Full disclosure: while I am a geek, I’m not a comic book geek. I have watched zero of the Marvel blockbusters (despite some of them garnering critical acclaim), and, up until recently, had the same batting average for DC. But when a post came out talking about how Wonder Woman seemed like it was being set up to fail at the box office (and thus prove stories about empowered women did not sell), my baby feminist heart could not handle it. I told my mum we had to book tickets to watch this movie when we came out, which we promptly did.
It was, in a word, a wonder.
While I have watched/read female-centered franchises before (I was a huge fan of The Hunger Games, and in Game of Thrones I cheered when the last season featured strong female-centric plotlines), Wonder Woman was…different. The movie felt so unapologetically idealistic, so full of empathy and tenderness even as it celebrated the superhuman strength of its lead. It was the total antithesis of the gritty cynicism that seemed the highlight of current male superhero mythology and even my mainstay of GoT. Wonder Woman did not sugarcoat how dark people could be—“Be careful in the world of men, Diana,” says Queen Hippolyta, early in the film, “They do not deserve you.”—but without completely absolving mankind of that darkness, it still presented a reason to hope. Yes, people are cruel and easily-corrupted, cowardly and twisted and undeserving, but, as Diana says in the climax of the film, “It’s not about [what people] deserve. It’s about what you believe. And I believe in love.”
Despite the fact that I am an avowed cynic, I do believe in love. In fact, that belief is at the core of who I say I am: as a Christian, my very existence is founded on the idea of grace, of receiving a love I did not deserve. I lash out at the people I think hurt me, but the truth is I too am just as cruel, just as unforgiving, just as—or rather, more so–twisted and bitter and dark…and Someone I did not deserve came to fight for me. To save me, even when I was not worthy of saving. The very essence of Christianity is that no one deserves anything: love is a gift. Love is a grace. And when you receive it, you can’t help but give it away.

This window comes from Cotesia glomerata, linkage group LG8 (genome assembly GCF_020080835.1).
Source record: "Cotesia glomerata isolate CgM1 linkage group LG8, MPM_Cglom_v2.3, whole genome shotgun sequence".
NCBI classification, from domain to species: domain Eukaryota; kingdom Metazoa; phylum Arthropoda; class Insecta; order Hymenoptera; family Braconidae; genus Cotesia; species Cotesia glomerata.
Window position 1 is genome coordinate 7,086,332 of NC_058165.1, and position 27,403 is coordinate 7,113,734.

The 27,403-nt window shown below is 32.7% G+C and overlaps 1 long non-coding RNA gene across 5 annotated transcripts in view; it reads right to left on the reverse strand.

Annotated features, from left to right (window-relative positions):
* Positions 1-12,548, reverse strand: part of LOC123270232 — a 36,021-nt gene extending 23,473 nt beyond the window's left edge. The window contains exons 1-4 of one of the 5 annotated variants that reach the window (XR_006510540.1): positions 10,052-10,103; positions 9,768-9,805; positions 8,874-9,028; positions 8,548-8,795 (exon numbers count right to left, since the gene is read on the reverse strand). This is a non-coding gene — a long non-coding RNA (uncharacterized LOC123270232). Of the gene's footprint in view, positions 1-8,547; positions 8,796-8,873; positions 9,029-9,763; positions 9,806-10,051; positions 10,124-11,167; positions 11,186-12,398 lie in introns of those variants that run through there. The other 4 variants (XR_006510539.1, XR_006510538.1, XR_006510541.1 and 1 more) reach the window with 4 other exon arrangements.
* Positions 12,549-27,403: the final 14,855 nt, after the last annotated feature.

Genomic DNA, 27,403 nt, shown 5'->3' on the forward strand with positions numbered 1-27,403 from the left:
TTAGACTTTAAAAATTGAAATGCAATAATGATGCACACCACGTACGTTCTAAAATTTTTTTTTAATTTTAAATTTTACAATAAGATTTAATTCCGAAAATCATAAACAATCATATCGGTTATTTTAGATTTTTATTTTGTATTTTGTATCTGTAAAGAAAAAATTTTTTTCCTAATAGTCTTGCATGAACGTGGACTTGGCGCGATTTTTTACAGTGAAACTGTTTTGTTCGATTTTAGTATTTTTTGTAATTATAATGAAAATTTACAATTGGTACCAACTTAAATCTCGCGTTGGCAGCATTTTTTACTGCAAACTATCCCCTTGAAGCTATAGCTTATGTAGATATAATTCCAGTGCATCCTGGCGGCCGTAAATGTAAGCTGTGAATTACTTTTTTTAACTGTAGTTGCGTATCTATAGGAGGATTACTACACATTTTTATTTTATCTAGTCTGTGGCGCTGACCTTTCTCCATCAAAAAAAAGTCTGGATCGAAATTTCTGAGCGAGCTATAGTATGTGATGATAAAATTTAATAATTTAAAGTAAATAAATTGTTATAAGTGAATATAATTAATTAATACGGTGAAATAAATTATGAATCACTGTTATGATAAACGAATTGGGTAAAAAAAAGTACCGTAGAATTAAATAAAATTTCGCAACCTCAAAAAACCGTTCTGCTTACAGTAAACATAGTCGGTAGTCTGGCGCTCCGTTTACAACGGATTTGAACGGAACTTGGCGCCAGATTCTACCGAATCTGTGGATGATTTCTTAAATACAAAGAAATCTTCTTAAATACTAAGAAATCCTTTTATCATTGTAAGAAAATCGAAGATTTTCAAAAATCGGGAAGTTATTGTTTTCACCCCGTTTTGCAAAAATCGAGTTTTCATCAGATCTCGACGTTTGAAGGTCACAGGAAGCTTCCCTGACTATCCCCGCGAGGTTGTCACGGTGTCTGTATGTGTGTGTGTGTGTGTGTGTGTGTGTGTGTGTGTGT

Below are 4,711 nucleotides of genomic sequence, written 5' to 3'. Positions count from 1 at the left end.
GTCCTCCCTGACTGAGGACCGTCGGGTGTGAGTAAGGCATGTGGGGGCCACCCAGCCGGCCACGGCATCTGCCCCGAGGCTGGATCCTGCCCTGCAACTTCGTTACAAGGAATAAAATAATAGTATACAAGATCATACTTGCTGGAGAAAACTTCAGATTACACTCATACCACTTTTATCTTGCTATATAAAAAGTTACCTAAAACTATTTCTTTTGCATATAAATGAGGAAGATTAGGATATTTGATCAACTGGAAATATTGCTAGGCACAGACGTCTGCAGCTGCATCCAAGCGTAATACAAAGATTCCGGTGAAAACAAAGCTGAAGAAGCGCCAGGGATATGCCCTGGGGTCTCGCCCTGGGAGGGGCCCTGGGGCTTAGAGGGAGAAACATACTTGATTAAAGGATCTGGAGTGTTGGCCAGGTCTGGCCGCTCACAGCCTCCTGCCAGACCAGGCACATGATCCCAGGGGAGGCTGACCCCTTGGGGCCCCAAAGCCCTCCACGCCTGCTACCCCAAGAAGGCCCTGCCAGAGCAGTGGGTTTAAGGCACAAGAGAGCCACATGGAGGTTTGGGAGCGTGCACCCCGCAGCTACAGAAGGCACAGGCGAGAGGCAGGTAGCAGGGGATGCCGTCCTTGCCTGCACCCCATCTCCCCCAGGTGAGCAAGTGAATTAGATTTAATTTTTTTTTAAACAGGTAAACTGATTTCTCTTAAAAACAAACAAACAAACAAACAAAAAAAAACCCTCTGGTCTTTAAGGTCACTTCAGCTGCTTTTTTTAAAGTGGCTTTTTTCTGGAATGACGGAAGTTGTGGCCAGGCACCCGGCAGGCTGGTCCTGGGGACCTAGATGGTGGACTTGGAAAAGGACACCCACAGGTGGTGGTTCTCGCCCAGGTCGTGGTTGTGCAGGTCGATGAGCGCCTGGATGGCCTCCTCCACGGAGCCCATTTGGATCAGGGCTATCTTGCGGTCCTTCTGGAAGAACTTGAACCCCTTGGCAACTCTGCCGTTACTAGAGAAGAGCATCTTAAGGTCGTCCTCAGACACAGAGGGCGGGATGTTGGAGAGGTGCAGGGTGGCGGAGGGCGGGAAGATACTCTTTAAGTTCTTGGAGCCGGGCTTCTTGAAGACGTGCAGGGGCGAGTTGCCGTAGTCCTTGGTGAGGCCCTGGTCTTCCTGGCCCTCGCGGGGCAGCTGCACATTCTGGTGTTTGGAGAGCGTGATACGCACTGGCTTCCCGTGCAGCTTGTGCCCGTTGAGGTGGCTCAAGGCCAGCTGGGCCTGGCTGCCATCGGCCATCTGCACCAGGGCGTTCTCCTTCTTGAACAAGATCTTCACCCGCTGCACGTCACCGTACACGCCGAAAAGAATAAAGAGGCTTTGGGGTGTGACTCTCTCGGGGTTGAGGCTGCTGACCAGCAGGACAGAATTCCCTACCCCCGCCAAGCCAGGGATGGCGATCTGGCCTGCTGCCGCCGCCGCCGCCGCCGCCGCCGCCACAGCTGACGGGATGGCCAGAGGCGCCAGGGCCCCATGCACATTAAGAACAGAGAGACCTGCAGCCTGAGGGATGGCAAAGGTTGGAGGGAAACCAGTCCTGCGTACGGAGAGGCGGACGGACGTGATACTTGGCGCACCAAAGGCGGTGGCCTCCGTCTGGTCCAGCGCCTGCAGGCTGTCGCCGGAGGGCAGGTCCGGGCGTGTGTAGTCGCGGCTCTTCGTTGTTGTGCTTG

“Only Love will truly save the world.” says Diana. In a world that is hurting and broken and twisted every which way, Love is humanity’s great hope. And while it is tempting to keep safe from the world, stay behind my walls to avoid getting hurt, “How will I be if I stay?”
It was this message that hit home for me and sent me out of the theatre in tears. The truth is, considering the darkness we are capable of, none of us really deserves kindness or grace or an open hand. But it really isn’t about “deserving.” Instead, it’s about what we believe in, and what I believe in—what I quite loudly shout that I believe in—is Love. A Love big enough to save the world, to cover over a multitude of dark and twisted and awful. A Love that was big enough to save me from myself, and to keep on saving me.
It’s easy to think of yourself as a victim, when you’re hurt, but the truth is the world is hurting. “We all have our own battles,” says another character in Wonder Woman. We all have our own darkness, and at the core of that darkness is pain. The difference lies in what you decide to do with it.
And, as another of my all-time favourite characters, the Twelfth Doctor, puts it, the right thing to do is this:
“…do you know what you do with all that pain? Shall I tell you where you put it? You hold it tight till it burns your hand, and you say this: No one else will ever have to live like this. No one else will have to feel this pain. Not on my watch!”
That is what engaging means: taking the pain, holding it tight, and deciding to fight it instead of letting it own you. And the way to fight it is Love, is sharing Love instead of keeping it all to yourself, hiding it behind walls and never letting anyone close.
There are people I say I care about. There are people out there who I say matter to me. And there are people out there I don’t like. Who i don’t want to care about. Either way, they all need what I know: Love. And so, even if the prospect terrifies me, even if I’m not some superhuman with armour and a shield and a magic lasso, I leave my island. I step out behind the wall. I stretch out my hand, and I let my guard down, and I have faith that, despite the pain…I will see grace.
I will see Wonder.
For more comprehensive (and awesome) reviews/reflections on Wonder Woman, check out:
https://www.bustle.com/p/wonder-womans-message-of-love-cant-be-repeated-enough-right-now-62157 – Got the blog’s featured image from here, by way of Google Image Search.